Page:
Often, we are angry because someone has threatened something that is personal to us—whether that personal thing is a possession that we cherish, or an idea that we cling to. So it’s important for us to pay attention to our anger.

The Pharisees became so angry with the formerly-blind man that they expelled him from the synagogue. And it’s easy to see why. The fact that he was cured by Jesus—someone who was not exactly a friend of theirs—did nothing to help the popularity or authority of the Pharisees. So, in anger, they threw the man out of the synagogue—out of their community.

Our anger is the first thing we must consider as we explore our own blindness. If you discover a pattern to your anger, you have likely discovered your largest blind spot.

Want a Lenten exercise? Try this. Write down all the times and places in the last several months where you have lost your temper. Then look at all of those instances very carefully as you try to discover a pattern. If you do discover a pattern to your anger, then go to the root of that anger, and you will have discovered one of your blind spots. As we become more aware of what motivates us, we will also become more able to control that motivation.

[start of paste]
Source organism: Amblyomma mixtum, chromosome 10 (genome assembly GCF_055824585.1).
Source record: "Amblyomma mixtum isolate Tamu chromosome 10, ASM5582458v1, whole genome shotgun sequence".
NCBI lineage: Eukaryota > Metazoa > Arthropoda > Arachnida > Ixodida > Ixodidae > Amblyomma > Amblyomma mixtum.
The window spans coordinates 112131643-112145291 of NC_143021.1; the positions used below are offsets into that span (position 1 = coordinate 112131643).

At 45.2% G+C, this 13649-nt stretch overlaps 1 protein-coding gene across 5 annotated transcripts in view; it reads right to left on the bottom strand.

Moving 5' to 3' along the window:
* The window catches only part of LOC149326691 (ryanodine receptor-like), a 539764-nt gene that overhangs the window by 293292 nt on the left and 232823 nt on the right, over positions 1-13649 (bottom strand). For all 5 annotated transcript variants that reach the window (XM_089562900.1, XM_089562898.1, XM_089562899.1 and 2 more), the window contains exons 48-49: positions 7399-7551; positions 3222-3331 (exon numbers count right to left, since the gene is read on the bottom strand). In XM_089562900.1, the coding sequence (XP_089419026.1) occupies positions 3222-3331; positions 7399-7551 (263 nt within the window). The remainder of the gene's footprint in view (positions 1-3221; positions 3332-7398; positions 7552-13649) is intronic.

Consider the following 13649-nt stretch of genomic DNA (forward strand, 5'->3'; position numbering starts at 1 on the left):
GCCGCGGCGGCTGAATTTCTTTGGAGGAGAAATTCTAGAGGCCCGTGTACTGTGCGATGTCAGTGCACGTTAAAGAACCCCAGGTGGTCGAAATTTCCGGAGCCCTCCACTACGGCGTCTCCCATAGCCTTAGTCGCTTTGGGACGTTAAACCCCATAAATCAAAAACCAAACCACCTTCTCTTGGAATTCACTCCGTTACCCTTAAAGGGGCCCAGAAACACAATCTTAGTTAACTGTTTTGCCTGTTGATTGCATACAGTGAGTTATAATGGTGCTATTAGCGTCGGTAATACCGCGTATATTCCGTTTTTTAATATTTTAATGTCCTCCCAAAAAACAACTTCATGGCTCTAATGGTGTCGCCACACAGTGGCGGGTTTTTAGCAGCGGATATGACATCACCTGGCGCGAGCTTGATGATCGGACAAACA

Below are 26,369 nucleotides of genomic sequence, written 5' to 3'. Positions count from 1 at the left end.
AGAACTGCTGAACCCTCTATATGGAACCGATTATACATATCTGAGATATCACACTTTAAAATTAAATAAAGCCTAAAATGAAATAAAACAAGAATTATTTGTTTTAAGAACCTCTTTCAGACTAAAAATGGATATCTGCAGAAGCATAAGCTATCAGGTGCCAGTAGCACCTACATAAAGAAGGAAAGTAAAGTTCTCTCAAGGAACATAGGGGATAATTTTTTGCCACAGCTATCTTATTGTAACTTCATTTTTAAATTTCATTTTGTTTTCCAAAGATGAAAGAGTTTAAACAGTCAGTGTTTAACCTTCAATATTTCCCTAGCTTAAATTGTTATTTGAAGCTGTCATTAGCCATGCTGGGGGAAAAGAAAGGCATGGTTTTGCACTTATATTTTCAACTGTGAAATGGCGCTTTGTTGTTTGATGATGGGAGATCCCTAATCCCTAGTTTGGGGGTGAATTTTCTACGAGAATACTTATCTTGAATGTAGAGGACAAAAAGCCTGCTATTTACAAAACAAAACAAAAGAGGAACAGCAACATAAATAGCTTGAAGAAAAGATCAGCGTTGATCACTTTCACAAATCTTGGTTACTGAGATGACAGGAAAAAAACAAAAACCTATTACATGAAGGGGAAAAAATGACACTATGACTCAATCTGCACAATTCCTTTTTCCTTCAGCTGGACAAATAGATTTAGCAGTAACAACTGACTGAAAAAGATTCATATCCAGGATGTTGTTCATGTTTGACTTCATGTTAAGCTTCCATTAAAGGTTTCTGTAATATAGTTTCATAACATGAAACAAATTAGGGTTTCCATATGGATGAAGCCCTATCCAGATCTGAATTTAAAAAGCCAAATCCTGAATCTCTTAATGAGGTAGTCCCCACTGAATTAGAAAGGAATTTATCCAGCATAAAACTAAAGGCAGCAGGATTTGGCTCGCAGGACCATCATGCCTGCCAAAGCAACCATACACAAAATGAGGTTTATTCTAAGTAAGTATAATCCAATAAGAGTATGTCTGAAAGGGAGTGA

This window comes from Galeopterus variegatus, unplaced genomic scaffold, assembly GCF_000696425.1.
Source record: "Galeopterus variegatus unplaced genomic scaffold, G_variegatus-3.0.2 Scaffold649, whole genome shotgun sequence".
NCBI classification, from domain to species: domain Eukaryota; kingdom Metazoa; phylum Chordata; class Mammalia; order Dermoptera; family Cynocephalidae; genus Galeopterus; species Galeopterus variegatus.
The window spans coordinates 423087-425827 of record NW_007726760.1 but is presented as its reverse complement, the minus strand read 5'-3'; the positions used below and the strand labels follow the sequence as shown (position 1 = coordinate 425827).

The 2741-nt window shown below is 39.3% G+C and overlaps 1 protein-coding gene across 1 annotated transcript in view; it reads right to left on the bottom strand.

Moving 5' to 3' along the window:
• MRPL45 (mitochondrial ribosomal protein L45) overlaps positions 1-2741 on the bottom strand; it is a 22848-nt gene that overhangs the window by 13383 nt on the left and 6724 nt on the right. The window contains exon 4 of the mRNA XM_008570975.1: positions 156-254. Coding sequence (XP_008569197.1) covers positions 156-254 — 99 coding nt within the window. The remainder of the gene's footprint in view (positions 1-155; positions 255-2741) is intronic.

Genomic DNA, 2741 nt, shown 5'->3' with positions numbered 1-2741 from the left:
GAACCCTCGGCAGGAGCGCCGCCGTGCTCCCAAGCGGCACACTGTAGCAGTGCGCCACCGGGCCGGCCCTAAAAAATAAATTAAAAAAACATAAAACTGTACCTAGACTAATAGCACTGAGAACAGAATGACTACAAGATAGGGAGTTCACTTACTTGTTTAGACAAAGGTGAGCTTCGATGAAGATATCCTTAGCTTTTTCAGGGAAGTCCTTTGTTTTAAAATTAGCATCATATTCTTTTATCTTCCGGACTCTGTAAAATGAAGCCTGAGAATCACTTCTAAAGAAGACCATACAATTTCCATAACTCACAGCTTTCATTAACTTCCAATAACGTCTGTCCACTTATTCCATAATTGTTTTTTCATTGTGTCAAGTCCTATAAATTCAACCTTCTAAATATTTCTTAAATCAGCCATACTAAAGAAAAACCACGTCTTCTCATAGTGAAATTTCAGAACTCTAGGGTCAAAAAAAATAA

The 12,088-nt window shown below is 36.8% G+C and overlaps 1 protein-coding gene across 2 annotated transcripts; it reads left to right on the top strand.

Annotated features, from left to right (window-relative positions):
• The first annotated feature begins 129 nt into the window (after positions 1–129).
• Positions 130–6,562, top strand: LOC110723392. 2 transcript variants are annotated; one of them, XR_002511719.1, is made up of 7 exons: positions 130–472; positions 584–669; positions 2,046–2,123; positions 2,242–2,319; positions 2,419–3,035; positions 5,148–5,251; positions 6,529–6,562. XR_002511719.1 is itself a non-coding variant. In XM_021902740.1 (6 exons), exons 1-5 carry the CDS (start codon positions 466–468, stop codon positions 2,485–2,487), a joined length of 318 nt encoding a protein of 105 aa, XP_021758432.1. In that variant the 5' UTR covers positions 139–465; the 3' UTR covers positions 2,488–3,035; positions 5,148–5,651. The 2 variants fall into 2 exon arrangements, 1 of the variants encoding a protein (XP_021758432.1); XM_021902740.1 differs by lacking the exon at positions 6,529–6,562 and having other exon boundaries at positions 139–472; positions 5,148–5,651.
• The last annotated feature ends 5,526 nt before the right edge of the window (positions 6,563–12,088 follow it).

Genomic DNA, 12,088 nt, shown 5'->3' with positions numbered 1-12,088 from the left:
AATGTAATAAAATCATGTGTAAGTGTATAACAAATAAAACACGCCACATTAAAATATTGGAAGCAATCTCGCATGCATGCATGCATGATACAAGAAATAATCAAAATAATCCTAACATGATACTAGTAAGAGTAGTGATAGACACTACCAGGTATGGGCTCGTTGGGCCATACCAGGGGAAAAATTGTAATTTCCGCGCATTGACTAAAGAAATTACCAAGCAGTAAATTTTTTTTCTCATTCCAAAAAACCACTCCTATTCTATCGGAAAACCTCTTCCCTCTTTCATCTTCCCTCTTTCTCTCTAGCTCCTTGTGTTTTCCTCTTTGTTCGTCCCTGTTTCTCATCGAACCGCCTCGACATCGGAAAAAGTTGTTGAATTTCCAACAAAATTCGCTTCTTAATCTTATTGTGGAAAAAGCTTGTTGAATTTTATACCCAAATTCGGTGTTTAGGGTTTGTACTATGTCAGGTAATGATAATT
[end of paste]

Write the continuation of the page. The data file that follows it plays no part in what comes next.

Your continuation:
This is worth doing—and not just because it’s Lent. To deny your imperfection is to deny yourself, for to be human is to be imperfect. Accepting your imperfection, it seems to me, is the beginning of healing. Discovering and accepting our blindness is the foundation for receiving sight from the Lord.

In one of the other lectionary readings for today—in the Letter to the Ephesians—the apostle Paul urges us to come out of the darkness:

For once you were darkness, but now in the Lord you are light. Live as children of light—for the fruit of the light is found in all that is good and right and true. Try to find out what is pleasing to the Lord … everything that becomes visible is light. Therefore it says, “Sleeper, awake! Rise from the dead, and Christ will shine on you.” (Eph. 5:8-10, 14)

As we continue our Lenten journey, may the Lord bless all of us with new insight—and with new vision.